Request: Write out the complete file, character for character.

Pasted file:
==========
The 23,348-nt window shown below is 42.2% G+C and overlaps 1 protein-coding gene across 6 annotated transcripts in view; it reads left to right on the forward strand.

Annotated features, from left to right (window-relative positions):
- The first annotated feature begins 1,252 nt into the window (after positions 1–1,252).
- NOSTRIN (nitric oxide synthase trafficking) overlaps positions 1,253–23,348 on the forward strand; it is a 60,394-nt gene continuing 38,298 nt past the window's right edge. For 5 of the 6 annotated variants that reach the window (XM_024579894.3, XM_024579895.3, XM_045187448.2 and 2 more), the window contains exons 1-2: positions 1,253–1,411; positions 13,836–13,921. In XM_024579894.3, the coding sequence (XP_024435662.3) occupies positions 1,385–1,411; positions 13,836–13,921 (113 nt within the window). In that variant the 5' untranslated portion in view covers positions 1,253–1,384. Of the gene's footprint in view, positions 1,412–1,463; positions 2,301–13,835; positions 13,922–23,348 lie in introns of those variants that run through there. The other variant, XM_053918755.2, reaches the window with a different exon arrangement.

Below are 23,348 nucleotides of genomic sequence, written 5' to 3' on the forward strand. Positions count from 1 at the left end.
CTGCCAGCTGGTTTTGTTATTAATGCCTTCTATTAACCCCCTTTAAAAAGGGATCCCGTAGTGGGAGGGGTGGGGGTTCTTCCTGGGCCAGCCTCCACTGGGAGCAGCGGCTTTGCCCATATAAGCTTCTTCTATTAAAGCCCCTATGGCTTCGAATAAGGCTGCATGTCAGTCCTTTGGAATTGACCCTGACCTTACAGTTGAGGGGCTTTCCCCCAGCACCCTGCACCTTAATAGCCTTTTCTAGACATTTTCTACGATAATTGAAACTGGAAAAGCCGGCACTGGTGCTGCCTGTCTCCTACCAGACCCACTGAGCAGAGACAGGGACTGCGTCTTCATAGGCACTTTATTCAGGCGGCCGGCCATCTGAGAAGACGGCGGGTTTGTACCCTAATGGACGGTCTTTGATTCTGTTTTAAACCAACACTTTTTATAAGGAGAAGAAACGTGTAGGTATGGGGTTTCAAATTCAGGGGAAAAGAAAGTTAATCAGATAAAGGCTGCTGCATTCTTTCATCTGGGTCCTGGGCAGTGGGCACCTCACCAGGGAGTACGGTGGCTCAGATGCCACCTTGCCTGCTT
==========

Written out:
The 23,348-nt window shown below is 42.2% G+C and overlaps 1 protein-coding gene across 6 annotated transcripts in view; it reads left to right on the forward strand.

Annotated features, from left to right (window-relative positions):
- The first annotated feature begins 1,252 nt into the window (after positions 1–1,252).
- NOSTRIN (nitric oxide synthase trafficking) overlaps positions 1,253–23,348 on the forward strand; it is a 60,394-nt gene continuing 38,298 nt past the window's right edge. For 5 of the 6 annotated variants that reach the window (XM_024579894.3, XM_024579895.3, XM_045187448.2 and 2 more), the window contains exons 1-2: positions 1,253–1,411; positions 13,836–13,921. In XM_024579894.3, the coding sequence (XP_024435662.3) occupies positions 1,385–1,411; positions 13,836–13,921 (113 nt within the window). In that variant the 5' untranslated portion in view covers positions 1,253–1,384. Of the gene's footprint in view, positions 1,412–1,463; positions 2,301–13,835; positions 13,922–23,348 lie in introns of those variants that run through there. The other variant, XM_053918755.2, reaches the window with a different exon arrangement.

Below are 23,348 nucleotides of genomic sequence, written 5' to 3' on the forward strand. Positions count from 1 at the left end.
CTGCCAGCTGGTTTTGTTATTAATGCCTTCTATTAACCCCCTTTAAAAAGGGATCCCGTAGTGGGAGGGGTGGGGGTTCTTCCTGGGCCAGCCTCCACTGGGAGCAGCGGCTTTGCCCATATAAGCTTCTTCTATTAAAGCCCCTATGGCTTCGAATAAGGCTGCATGTCAGTCCTTTGGAATTGACCCTGACCTTACAGTTGAGGGGCTTTCCCCCAGCACCCTGCACCTTAATAGCCTTTTCTAGACATTTTCTACGATAATTGAAACTGGAAAAGCCGGCACTGGTGCTGCCTGTCTCCTACCAGACCCACTGAGCAGAGACAGGGACTGCGTCTTCATAGGCACTTTATTCAGGCGGCCGGCCATCTGAGAAGACGGCGGGTTTGTACCCTAATGGACGGTCTTTGATTCTGTTTTAAACCAACACTTTTTATAAGGAGAAGAAACGTGTAGGTATGGGGTTTCAAATTCAGGGGAAAAGAAAGTTAATCAGATAAAGGCTGCTGCATTCTTTCATCTGGGTCCTGGGCAGTGGGCACCTCACCAGGGAGTACGGTGGCTCAGATGCCACCTTGCCTGCTT